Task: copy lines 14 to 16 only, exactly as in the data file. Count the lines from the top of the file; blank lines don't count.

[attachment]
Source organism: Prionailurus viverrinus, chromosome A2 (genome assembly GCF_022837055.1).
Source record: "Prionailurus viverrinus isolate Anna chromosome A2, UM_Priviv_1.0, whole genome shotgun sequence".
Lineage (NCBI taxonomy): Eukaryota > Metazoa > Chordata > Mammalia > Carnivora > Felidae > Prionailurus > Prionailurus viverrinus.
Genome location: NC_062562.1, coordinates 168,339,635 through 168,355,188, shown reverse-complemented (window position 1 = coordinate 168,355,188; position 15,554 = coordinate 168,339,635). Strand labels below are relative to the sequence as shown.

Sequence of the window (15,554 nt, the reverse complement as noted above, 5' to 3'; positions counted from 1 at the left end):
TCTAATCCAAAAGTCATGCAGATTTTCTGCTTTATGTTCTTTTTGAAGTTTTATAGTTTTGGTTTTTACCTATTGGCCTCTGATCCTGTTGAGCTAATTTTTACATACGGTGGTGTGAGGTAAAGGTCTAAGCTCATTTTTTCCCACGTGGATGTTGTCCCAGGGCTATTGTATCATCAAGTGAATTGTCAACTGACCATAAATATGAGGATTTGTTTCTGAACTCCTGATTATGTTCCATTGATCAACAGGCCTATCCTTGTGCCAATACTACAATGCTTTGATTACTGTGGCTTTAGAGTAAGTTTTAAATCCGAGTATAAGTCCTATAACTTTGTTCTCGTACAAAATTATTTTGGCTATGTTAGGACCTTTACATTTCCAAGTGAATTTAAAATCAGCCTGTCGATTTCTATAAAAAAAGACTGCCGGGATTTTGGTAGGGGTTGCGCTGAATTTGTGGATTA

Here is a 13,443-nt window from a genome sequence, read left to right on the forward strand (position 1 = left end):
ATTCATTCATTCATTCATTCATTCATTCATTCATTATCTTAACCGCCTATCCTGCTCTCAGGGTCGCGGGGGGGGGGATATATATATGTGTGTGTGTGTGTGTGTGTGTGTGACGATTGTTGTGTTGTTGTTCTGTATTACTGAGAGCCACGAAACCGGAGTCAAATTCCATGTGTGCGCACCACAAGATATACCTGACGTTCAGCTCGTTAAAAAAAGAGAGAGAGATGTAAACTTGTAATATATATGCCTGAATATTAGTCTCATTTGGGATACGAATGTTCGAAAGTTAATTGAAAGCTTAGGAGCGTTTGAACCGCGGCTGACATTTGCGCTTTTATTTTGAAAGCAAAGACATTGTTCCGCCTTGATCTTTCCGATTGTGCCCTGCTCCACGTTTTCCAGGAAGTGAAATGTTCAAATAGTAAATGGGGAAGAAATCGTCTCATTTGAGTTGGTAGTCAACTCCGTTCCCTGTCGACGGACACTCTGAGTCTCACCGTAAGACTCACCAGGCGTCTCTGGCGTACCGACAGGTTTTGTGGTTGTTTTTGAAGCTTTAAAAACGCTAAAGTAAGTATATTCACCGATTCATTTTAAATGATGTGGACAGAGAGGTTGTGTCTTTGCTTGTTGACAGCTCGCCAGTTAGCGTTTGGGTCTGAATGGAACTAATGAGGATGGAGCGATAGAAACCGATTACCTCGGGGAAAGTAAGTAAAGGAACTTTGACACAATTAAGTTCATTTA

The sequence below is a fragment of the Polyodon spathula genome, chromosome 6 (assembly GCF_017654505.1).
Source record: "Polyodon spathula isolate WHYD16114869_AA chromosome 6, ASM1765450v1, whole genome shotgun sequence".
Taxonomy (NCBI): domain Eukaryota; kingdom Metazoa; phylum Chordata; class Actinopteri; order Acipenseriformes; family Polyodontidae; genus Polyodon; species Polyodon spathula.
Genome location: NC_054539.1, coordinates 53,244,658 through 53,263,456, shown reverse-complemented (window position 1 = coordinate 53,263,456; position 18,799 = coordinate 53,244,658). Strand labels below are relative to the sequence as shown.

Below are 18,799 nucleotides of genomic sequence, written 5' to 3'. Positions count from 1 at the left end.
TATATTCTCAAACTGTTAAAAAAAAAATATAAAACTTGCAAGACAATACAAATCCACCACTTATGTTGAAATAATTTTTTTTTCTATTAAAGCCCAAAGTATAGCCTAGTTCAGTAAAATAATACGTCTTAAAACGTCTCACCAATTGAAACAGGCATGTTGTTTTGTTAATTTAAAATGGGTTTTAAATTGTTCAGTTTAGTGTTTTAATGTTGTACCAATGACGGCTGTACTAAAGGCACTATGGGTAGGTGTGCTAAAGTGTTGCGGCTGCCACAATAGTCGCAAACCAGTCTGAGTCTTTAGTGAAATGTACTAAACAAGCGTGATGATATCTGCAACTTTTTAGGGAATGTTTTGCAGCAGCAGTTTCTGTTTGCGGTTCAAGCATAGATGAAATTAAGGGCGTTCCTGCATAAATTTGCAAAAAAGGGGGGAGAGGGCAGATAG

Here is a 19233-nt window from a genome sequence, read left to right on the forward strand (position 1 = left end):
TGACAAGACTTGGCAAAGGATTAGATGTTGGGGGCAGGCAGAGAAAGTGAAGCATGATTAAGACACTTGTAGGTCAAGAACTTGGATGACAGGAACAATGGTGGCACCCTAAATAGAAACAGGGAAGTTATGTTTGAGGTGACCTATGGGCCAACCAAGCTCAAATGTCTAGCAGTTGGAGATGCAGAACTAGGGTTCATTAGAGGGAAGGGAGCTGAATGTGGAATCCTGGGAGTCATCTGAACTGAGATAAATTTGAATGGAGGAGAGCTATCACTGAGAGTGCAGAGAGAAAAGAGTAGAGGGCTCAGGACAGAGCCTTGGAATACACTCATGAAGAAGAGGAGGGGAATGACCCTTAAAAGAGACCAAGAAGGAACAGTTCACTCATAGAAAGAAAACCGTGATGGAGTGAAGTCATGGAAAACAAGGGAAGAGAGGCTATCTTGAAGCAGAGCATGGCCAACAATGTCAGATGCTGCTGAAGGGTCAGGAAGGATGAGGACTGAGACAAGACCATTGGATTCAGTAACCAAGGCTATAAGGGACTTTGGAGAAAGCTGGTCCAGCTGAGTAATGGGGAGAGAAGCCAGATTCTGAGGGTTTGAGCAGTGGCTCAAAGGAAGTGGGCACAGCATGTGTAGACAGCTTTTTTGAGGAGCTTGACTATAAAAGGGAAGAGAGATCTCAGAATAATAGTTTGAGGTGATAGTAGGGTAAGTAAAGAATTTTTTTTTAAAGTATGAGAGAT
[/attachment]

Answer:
TATATTCTCAAACTGTTAAAAAAAAAATATAAAACTTGCAAGACAATACAAATCCACCACTTATGTTGAAATAATTTTTTTTTCTATTAAAGCCCAAAGTATAGCCTAGTTCAGTAAAATAATACGTCTTAAAACGTCTCACCAATTGAAACAGGCATGTTGTTTTGTTAATTTAAAATGGGTTTTAAATTGTTCAGTTTAGTGTTTTAATGTTGTACCAATGACGGCTGTACTAAAGGCACTATGGGTAGGTGTGCTAAAGTGTTGCGGCTGCCACAATAGTCGCAAACCAGTCTGAGTCTTTAGTGAAATGTACTAAACAAGCGTGATGATATCTGCAACTTTTTAGGGAATGTTTTGCAGCAGCAGTTTCTGTTTGCGGTTCAAGCATAGATGAAATTAAGGGCGTTCCTGCATAAATTTGCAAAAAAGGGGGGAGAGGGCAGATAG

Here is a 19233-nt window from a genome sequence, read left to right on the forward strand (position 1 = left end):
TGACAAGACTTGGCAAAGGATTAGATGTTGGGGGCAGGCAGAGAAAGTGAAGCATGATTAAGACACTTGTAGGTCAAGAACTTGGATGACAGGAACAATGGTGGCACCCTAAATAGAAACAGGGAAGTTATGTTTGAGGTGACCTATGGGCCAACCAAGCTCAAATGTCTAGCAGTTGGAGATGCAGAACTAGGGTTCATTAGAGGGAAGGGAGCTGAATGTGGAATCCTGGGAGTCATCTGAACTGAGATAAATTTGAATGGAGGAGAGCTATCACTGAGAGTGCAGAGAGAAAAGAGTAGAGGGCTCAGGACAGAGCCTTGGAATACACTCATGAAGAAGAGGAGGGGAATGACCCTTAAAAGAGACCAAGAAGGAACAGTTCACTCATAGAAAGAAAACCGTGATGGAGTGAAGTCATGGAAAACAAGGGAAGAGAGGCTATCTTGAAGCAGAGCATGGCCAACAATGTCAGATGCTGCTGAAGGGTCAGGAAGGATGAGGACTGAGACAAGACCATTGGATTCAGTAACCAAGGCTATAAGGGACTTTGGAGAAAGCTGGTCCAGCTGAGTAATGGGGAGAGAAGCCAGATTCTGAGGGTTTGAGCAGTGGCTCAAAGGAAGTGGGCACAGCATGTGTAGACAGCTTTTTTGAGGAGCTTGACTATAAAAGGGAAGAGAGATCTCAGAATAATAGTTTGAGGTGATAGTAGGGTAAGTAAAGAATTTTTTTTTAAAGTATGAGAGAT